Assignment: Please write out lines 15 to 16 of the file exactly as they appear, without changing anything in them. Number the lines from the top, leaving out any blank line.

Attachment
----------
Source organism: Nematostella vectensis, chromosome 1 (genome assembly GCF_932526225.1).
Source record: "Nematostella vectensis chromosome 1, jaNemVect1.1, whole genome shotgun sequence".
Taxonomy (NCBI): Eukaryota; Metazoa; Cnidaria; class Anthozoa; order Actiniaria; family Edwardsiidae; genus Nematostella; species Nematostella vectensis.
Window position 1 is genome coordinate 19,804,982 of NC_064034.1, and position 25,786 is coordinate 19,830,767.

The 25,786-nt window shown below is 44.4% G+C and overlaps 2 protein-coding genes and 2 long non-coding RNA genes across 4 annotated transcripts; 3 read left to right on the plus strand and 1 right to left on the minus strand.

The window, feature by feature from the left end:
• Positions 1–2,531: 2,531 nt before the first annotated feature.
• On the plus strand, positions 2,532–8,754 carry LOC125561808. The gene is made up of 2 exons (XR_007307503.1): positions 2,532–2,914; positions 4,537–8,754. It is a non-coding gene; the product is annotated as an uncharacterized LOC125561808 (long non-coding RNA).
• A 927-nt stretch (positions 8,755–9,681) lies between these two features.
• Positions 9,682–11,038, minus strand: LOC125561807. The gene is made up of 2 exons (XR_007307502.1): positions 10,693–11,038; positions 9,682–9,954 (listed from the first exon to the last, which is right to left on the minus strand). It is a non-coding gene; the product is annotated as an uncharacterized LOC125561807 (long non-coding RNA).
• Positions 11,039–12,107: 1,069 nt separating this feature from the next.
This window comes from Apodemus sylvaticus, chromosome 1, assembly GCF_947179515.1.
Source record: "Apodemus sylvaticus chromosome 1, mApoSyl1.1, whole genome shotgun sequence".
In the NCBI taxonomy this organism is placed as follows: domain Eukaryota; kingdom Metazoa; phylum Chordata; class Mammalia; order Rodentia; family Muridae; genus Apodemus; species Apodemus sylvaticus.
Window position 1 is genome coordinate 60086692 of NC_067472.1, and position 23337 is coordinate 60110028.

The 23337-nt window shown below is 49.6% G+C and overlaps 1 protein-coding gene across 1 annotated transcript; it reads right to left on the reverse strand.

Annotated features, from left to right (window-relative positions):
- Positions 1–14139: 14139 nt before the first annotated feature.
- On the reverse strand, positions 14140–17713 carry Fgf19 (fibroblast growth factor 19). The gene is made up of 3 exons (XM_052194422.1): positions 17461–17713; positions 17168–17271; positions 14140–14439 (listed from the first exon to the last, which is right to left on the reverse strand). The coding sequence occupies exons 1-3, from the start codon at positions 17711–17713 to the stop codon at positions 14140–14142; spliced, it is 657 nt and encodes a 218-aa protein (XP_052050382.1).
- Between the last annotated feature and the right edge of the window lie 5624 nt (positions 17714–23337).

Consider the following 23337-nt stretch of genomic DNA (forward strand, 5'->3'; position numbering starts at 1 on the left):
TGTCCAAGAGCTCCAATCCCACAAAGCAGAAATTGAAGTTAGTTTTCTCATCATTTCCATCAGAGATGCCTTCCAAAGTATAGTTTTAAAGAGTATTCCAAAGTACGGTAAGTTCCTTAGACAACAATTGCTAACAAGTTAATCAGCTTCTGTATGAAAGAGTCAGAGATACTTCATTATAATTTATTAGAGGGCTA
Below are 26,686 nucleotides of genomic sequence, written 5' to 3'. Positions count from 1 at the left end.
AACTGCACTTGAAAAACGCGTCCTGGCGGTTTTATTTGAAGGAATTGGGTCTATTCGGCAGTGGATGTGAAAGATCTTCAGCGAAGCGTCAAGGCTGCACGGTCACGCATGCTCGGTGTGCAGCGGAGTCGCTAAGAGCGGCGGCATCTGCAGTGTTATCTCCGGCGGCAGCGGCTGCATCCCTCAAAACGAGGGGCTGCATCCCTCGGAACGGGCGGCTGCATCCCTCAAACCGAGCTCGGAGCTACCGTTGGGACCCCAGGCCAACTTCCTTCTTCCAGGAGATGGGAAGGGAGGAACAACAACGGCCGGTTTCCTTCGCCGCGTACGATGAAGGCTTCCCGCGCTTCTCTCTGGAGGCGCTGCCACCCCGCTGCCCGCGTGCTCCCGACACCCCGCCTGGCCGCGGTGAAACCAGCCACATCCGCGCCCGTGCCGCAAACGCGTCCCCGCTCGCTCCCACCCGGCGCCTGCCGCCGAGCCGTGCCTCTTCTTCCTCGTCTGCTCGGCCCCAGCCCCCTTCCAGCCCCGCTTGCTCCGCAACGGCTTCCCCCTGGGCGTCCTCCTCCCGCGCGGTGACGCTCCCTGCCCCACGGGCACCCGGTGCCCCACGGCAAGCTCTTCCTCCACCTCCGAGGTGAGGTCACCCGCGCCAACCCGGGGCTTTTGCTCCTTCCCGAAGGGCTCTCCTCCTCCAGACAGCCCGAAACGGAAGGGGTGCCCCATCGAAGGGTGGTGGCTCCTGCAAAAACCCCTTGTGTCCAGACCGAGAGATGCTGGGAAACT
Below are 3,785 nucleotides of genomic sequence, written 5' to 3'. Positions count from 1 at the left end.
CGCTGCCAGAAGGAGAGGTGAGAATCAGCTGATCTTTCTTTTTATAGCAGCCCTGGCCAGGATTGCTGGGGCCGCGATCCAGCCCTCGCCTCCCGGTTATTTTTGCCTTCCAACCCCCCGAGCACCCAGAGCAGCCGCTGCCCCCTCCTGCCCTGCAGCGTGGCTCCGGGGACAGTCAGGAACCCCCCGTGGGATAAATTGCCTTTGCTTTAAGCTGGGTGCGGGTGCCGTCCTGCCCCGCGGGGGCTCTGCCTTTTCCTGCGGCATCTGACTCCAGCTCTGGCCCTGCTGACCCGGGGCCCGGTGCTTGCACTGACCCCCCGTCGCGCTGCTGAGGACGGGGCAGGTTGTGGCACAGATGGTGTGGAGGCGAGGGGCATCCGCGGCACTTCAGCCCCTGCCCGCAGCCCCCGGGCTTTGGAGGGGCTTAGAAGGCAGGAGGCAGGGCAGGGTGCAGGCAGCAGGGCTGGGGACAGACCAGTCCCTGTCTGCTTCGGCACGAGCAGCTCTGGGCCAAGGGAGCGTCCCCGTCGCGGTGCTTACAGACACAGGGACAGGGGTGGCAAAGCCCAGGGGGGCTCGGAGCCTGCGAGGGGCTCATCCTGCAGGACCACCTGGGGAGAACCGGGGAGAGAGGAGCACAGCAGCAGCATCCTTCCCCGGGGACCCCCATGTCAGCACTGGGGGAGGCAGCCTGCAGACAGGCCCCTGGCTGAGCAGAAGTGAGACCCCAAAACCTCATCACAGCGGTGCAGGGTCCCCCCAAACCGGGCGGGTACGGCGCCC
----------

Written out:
Window position 1 is genome coordinate 60086692 of NC_067472.1, and position 23337 is coordinate 60110028.

The 23337-nt window shown below is 49.6% G+C and overlaps 1 protein-coding gene across 1 annotated transcript; it reads right to left on the reverse strand.